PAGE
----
The governor’s race: critiquing the criticism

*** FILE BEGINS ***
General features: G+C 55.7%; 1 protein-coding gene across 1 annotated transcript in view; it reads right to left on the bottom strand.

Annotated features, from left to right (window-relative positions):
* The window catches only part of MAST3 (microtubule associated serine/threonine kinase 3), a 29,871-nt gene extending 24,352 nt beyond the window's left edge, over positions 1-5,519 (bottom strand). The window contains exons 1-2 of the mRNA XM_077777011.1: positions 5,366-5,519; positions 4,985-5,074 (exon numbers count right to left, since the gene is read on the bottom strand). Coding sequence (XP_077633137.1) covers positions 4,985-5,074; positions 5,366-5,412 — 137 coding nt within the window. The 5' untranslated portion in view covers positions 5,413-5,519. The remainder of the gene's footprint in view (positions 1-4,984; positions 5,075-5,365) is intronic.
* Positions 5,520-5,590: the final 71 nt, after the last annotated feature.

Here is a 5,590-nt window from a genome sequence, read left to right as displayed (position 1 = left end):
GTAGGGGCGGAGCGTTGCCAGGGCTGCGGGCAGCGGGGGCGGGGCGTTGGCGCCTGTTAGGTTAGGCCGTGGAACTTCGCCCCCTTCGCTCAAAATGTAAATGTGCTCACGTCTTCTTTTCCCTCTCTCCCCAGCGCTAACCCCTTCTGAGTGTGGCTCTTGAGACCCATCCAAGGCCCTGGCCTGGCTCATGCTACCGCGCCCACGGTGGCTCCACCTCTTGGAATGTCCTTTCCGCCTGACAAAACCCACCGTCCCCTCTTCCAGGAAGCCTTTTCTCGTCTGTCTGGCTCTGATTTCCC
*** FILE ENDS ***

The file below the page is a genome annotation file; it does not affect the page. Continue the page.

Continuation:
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From the Hutchison campaign, 23 September: Instead Of Cutting Spending, Rick Perry Balanced The Budget Through $12.1 Billion In Federal Stimulus Funds. “With little debate, the Texas House passed its largest budget ever Friday, a day after senators also breezed through the $182.3 billion plan for the next two years. A multi-billion dollar budget hole had long ago threatened to make this an especially bitter session. But budget negotiations turned out to be fairly cordial once the state s coffers received a $12.1 billion boost, courtesy of the federal stimulus package.” All right, Kay, what would you have done? Decline the $12.1 billion in stimulus funds? Propose $12.1 billion in spending cuts? Ask the Legislature to spend the Rainy Day Fund? Or are you going to haul out the old saw about waste, fraud, and abuse? At some point, she is going to have to say what she would have done. And if she says, “Cut the budget,” she is going to alienate her base, the Republican soccer moms who think we ought to spend more on health care and education. From Rick Perry quoted in the Dallas Morning News politics blog last weekend: “The idea that we are about to spend $50 million in a Republican primary is asinine,” Perry said, arguing there’s a limit to how much GOP donors will spend in any election year. “It is a fixed universe…. It is beyond me how anybody thinks that is good for the Republican Party, for conservative values that you want to see instilled in government. It’s not. It’s crazy.” Perry’s complaint reminded the Statesman‘s Jason Embry of “the time that Jon Stewart mocked Zell Miller’s 2004 speech at the Republican National Convention when he [Stewart] said, with a Georgia accent, ‘How dare they nominate a candidate? In an election year!’” Embry is spot on. This is another example of Perry being off his game. He thinks he is criticizing Hutchison, but he comes off as arrogant. How dare she run against me? This does not rise to the level of a gaffe, but it is an another indication, like the recession joke, that he has around so long and has been so successful, that his instincts have become dulled. L’etat c’est moi.